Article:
addressed as satisfactorily as possible within the adopted framework of the process.
Process item 5: Selection of process participants
It is of the utmost importance that the circle of participants engaged in the process be sufficiently wide.
Although there may be an understandable urge to move forward, every endeavour should be made to
avoid exclusion of relevant stakeholders and the loss of authoritativeness with which this is likely to be
associated. In this context it should be borne in mind that those representing the parties involved must
have sufficient ‘commitment power’. Those being represented should consider themselves sufficiently
bound to the outcome of the process.
Another point meriting due attention is balanced representation. ‘Impassioned’ parties for whom the
stakes are high will send a relatively heavy delegation with plenty of time and know-how, while less
impassioned parties will send lighter-weight representatives. This may upset the symmetry of the
process and complicate overall progress.
Experience shows that overall progress of the LCA process may be hampered by several factors:
- inadequate prior consideration is given to the required breadth of representation, with no proper
inventory of stakeholders;
- the stakeholder representatives recruited have insufficient commitment power;
- representation is unbalanced (inequality, asymmetry);
- process participants lack sufficient basic knowledge regarding LCA and the product systems under
study; this is particularly important in the Goal and scope definition phase of the LCA.
Process item 6: Structures and interests to be respected
A process may sometimes be structured in such a way that the issues at stake coincide with the vital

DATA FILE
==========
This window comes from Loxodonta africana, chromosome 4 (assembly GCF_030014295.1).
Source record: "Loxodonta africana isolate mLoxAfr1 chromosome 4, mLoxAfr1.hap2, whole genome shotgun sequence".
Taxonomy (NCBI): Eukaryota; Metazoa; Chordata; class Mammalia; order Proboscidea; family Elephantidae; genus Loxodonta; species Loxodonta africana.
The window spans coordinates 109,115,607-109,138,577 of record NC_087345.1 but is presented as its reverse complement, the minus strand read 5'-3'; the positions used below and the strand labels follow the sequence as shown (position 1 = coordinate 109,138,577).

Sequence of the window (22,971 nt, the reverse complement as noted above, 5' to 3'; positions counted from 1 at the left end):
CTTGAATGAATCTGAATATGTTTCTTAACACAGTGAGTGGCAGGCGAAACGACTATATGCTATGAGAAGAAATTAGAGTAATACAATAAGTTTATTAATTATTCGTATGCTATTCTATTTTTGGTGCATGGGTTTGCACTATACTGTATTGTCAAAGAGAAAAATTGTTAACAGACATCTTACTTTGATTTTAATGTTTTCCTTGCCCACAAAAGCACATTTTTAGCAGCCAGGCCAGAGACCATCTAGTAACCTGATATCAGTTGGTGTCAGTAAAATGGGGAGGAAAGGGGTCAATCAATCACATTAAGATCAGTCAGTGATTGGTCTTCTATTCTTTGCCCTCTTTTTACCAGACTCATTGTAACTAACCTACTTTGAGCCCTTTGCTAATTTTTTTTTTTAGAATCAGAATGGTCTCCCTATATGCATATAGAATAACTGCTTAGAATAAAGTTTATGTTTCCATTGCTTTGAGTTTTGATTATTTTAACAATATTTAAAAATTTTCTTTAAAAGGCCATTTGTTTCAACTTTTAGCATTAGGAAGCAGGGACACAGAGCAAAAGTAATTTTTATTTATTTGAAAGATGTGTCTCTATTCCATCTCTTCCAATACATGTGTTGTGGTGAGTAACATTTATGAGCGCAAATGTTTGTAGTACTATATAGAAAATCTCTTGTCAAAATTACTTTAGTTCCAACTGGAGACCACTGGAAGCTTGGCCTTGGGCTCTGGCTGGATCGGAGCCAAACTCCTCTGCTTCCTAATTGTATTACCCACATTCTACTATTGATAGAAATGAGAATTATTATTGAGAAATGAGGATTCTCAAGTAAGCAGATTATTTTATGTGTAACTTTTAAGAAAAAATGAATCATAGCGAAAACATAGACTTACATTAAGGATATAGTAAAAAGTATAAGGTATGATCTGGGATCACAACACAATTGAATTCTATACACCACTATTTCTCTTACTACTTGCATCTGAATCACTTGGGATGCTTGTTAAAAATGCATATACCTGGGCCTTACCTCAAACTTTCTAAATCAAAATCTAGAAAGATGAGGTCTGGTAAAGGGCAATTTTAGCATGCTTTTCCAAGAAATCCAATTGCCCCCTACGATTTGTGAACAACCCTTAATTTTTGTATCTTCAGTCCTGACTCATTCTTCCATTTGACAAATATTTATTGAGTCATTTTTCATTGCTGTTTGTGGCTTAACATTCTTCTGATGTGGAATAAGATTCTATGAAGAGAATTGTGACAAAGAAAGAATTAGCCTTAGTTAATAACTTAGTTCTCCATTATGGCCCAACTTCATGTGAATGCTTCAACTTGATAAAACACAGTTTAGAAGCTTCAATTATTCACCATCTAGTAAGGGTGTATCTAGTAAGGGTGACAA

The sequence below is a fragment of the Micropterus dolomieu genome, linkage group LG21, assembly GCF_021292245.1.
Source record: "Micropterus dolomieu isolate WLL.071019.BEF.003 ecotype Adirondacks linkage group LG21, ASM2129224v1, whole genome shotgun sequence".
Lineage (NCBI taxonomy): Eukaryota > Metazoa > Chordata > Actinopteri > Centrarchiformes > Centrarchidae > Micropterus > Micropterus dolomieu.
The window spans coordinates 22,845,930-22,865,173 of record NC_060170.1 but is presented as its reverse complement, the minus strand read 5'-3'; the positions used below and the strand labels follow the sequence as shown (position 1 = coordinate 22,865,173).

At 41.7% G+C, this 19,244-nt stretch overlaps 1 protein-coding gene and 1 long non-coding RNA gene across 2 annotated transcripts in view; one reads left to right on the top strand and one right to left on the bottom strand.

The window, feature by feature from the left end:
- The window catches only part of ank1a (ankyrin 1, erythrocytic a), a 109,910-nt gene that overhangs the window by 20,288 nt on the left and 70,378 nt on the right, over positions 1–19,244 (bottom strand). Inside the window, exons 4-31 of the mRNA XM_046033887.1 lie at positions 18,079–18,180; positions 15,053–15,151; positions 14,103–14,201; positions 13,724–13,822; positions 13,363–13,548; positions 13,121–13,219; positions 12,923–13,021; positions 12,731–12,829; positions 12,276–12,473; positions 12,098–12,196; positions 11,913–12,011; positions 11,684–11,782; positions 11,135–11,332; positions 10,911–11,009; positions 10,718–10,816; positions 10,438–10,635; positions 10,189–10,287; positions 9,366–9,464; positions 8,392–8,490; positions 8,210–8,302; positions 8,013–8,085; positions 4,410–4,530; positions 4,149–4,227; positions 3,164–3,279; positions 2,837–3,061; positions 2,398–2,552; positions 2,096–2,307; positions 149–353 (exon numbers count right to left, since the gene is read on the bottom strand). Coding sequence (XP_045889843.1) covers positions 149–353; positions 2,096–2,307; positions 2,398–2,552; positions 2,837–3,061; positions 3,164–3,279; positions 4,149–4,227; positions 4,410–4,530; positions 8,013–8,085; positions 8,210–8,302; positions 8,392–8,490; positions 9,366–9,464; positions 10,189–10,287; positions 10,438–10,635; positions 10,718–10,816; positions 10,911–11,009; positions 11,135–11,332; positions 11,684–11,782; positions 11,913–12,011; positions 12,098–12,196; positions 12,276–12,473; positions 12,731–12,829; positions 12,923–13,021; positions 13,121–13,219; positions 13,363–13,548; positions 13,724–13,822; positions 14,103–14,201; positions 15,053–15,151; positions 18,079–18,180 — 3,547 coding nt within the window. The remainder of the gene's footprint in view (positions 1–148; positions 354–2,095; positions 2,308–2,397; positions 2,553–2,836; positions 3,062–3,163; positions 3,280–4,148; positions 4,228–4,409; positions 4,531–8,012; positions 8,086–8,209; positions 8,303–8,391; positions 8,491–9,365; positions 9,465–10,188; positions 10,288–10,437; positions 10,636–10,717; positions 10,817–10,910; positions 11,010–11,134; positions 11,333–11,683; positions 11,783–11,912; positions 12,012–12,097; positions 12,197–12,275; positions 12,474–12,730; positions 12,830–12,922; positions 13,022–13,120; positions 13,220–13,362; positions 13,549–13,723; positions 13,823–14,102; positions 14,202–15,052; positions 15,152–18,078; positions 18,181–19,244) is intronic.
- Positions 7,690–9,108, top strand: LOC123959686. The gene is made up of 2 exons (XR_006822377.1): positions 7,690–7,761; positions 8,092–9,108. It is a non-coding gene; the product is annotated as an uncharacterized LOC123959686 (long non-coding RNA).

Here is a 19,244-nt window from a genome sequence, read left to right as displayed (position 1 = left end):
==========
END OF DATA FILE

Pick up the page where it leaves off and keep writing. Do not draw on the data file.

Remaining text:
interests of (some of) the parties involved. Jeopardisation of these interests may then disrupt the entire
process. Companies often state that they are willing to participate in a process only on condition that
sensitive corporate information need not be made available to other parties (or only confidentially). The
core interest of many public interest groups is to fulfil their role as moulders of opinion. Consequently,
Part 3: Scientific background 42 May 2001
they are not likely to take part in a process if this involves their not being allowed to publicise their
positions in any way. Politicians, administrators and their representatives bear political responsibility
and this is the key interest that they represent. LCA processes may not be designed such that this
political accountability to representational bodies is compromised.
Experience shows that overall progress of the LCA process may be hampered by several factors:
- there is excessive discussion, prior to as well as during the process, about secrecy arrangements,
through aversion to confidentiality on the one hand and insufficient explicit detailing and limitation of
the scope of confidentiality on the other;
- prior to the process, there is insufficient detailing of how maximum freedom of action for all parties to
the process is to be guaranteed, at the same time ensuring the least damage to the process as
- the primacy of the political domain is inadequately respected, while the commitment of political
representatives is rendered insufficiently explicit;
- there are deficiencies in the organisational structure linking the process participants/representatives
to their ‘constituency’.
Process item 7: Participation
It is a well-known fact that at the outset of a process some parties take only a limited interest in the
proceedings. The main reason is that it is not yet sufficiently clear to these parties what turn the
process will take. Time and money must be invested in participation in a process whose outcome is still
unclear. These actors therefore are insufficient motivated to participate in the process, even though they
have every opportunity to influence the decision-making process. In the final stages of the process the
picture is reversed. Certain actors will be particularly interested in continued participation, for the